That's how it's supposed to be pronounced. The German 'y' sounds like a mix between 'ü' and 'i', but it's not used much outside of latin words so I guess it wasn't worth covering on the course. (Not a native speaker, sorry, but I've been going to school in Germany for 6 years.)
It feels awkward because "analyses" is not commonly used. I've never ever heard it used in 44 years and my work involves a lot of analysis. It's always used collectively so the reply would usually be "Yes. Her analysis was good" meaning "Yes. All the analysis that she did over the three articles was good"
In most cases people will think of all the analysis done over the three papers as one thing, so it would still usually be "Yes. Her analysis was good".
This is the same as someone commenting on a colleagues work over many years. You don't say 'His work each day has been good', you just say "His work has been good" which implies his work overall has been good.
The distinction is that "analysis" means both "the conclusion and comments" and also "the analytical skills".
If I want to say that her analytical skills are good, I could say "Her analysis is good".
If I want to say her conclusion and comments are good, I could say "Her analysis is good".
If I want to say that the three separate pieces of work that she drew up separate conclusions and comments for are good, I would say "Her analyses are good". However, if I say "Her analysis is good", I am instead commenting on her skills rather than her reports.
I'm afraid I don't understand how your second example relates. It looks like a different issue.
'Analysis' is singular, and 'analyses' is plural. Your first example means that only one analysis took place. One may be used more frequently, but in some contexts, 'analysis' is wrong.
Analyses is definitely the plural. plural/singular: parentheses/parenthesis, analyses/analysis, bases/basis, crises/crisis, ellipses/ellipsis, hypotheses/hypothesis, theses/thesis. All of these are words from Latin or Greek.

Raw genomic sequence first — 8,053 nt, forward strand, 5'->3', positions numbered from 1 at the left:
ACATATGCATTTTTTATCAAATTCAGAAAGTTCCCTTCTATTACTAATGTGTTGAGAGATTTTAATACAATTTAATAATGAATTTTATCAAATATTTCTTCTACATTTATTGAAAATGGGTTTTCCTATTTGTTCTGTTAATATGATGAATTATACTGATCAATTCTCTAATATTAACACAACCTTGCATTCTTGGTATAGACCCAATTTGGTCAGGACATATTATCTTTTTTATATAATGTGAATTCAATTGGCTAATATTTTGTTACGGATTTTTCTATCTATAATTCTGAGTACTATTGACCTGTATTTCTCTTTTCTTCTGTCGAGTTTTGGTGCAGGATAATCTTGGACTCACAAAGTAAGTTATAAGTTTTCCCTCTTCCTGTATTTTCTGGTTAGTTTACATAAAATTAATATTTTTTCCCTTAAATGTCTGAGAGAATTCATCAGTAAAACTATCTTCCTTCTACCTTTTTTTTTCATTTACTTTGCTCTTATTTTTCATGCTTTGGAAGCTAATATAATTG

With an American accent, in many places, people pronounce them the same.
Also, people aren't necessarily educated enough to know the singular/plural. Did you know that graffiti is plural and graffito is singular in English? And the plural of cherub in English is cherubim? Alumnus->alumni (and alumna->alumnae)?
Lots of plurals people who are native speakers have never heard of due to a lack of education in that area.
It's also because all those cases inherit the plural rule from their original language, which follows different rules from English. That's why formula is sometimes pluralized as formulae (the original) but increasingly more as formulas (the english version). It's just not fair to expect people to be aware of the original language of the word, and what are the rules fr plurarl in that word. A classic case is octopus. I seem to recall a video in Merriam Webster explaining all the hyper-corrections of this plural based on wrong perceptions of the word being latin or greek in origin.
Count me in with those who used the singular in English here. If someone has analysed three different books, I would still say "your analysis is good", meaning: you analyse well. But if we are talking about a chemical analysis, then it may be more appropriate to use the plural: the analyses (of the various different compounds) are good, meaning that they are all valid or accurate.
It frustrates me sometimes that translations need sometimes to be literal and sometimes to be idiomatic in order to be marked right, and you can never tell in advance.